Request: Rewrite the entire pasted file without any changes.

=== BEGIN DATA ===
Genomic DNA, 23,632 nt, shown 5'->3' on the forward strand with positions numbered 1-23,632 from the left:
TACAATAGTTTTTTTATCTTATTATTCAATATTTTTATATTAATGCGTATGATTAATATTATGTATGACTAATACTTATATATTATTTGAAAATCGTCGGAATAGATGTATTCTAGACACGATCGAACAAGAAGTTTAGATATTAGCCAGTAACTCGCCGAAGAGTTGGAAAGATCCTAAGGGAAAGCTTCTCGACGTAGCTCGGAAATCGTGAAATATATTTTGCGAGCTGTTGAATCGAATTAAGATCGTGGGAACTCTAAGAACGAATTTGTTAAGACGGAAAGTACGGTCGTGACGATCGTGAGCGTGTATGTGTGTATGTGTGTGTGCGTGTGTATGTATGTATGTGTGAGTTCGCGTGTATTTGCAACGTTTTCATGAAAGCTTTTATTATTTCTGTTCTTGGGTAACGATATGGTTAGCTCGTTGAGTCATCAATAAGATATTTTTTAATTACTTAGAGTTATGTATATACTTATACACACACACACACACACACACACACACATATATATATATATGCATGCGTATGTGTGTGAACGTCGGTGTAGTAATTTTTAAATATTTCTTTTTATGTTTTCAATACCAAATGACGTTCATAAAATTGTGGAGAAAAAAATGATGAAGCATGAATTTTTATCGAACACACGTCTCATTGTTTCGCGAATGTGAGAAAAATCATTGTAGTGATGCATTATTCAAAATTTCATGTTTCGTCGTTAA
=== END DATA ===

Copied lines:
Genomic DNA, 23,632 nt, shown 5'->3' on the forward strand with positions numbered 1-23,632 from the left:
TACAATAGTTTTTTTATCTTATTATTCAATATTTTTATATTAATGCGTATGATTAATATTATGTATGACTAATACTTATATATTATTTGAAAATCGTCGGAATAGATGTATTCTAGACACGATCGAACAAGAAGTTTAGATATTAGCCAGTAACTCGCCGAAGAGTTGGAAAGATCCTAAGGGAAAGCTTCTCGACGTAGCTCGGAAATCGTGAAATATATTTTGCGAGCTGTTGAATCGAATTAAGATCGTGGGAACTCTAAGAACGAATTTGTTAAGACGGAAAGTACGGTCGTGACGATCGTGAGCGTGTATGTGTGTATGTGTGTGTGCGTGTGTATGTATGTATGTGTGAGTTCGCGTGTATTTGCAACGTTTTCATGAAAGCTTTTATTATTTCTGTTCTTGGGTAACGATATGGTTAGCTCGTTGAGTCATCAATAAGATATTTTTTAATTACTTAGAGTTATGTATATACTTATACACACACACACACACACACACACACACATATATATATATATGCATGCGTATGTGTGTGAACGTCGGTGTAGTAATTTTTAAATATTTCTTTTTATGTTTTCAATACCAAATGACGTTCATAAAATTGTGGAGAAAAAAATGATGAAGCATGAATTTTTATCGAACACACGTCTCATTGTTTCGCGAATGTGAGAAAAATCATTGTAGTGATGCATTATTCAAAATTTCATGTTTCGTCGTTAA